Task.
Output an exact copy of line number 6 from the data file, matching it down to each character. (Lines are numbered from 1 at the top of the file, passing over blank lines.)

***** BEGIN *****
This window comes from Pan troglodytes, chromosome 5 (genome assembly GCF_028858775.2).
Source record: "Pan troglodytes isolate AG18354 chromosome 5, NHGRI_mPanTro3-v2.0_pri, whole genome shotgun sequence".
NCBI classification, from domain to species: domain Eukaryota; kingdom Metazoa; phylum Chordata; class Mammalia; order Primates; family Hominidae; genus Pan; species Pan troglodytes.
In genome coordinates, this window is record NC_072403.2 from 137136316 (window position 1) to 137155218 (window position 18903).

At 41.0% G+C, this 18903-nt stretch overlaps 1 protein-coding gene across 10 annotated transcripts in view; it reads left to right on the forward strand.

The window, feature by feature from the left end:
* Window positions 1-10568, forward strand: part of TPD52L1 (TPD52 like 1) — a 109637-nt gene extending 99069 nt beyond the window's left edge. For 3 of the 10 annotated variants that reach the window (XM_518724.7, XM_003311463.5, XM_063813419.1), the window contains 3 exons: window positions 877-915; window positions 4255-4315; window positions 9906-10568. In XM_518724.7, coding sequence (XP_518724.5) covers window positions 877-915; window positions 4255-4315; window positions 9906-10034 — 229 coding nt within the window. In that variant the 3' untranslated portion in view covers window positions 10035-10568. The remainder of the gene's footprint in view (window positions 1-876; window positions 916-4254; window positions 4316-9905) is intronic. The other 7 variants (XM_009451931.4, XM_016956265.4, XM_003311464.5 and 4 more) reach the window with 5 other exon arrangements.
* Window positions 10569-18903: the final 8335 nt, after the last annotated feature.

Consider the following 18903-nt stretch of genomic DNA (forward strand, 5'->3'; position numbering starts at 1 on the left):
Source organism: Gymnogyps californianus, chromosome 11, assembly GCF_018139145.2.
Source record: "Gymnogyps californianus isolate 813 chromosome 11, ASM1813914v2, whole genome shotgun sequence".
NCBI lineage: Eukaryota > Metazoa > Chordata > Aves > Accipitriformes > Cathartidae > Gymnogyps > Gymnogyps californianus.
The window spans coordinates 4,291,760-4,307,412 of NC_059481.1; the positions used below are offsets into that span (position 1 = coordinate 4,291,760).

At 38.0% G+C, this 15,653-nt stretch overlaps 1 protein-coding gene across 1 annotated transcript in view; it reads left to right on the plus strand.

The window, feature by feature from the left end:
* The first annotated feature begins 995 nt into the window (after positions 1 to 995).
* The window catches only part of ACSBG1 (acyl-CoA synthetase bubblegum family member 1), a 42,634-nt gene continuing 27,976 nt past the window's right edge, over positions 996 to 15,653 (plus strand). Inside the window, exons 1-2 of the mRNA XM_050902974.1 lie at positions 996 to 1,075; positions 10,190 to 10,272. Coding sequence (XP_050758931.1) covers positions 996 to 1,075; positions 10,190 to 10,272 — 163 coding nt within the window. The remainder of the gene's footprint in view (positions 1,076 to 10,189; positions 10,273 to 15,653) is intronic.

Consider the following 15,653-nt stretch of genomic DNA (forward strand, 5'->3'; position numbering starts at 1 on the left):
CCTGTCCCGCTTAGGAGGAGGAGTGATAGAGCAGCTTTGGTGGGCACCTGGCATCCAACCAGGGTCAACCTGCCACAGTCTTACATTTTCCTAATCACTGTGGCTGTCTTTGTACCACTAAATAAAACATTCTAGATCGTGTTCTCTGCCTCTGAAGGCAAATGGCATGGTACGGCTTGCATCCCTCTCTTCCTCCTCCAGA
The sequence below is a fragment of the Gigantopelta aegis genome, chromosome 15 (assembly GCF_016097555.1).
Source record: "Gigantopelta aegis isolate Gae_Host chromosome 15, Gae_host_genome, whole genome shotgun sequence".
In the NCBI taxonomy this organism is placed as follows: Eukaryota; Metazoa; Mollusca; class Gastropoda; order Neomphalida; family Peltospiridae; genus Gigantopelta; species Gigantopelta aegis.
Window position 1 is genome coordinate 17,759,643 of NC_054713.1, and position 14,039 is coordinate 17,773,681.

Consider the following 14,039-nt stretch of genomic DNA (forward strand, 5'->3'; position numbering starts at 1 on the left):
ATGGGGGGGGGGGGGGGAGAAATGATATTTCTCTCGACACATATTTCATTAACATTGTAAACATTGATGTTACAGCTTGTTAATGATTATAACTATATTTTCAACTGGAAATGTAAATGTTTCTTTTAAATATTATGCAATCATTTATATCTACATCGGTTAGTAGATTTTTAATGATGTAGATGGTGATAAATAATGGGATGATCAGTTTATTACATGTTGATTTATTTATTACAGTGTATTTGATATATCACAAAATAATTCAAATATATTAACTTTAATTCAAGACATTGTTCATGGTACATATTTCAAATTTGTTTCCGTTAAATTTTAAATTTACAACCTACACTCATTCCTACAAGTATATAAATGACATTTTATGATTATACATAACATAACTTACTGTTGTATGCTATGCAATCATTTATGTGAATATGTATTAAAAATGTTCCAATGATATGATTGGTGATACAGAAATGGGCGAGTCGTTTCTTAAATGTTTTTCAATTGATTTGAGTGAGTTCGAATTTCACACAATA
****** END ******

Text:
The window, feature by feature from the left end: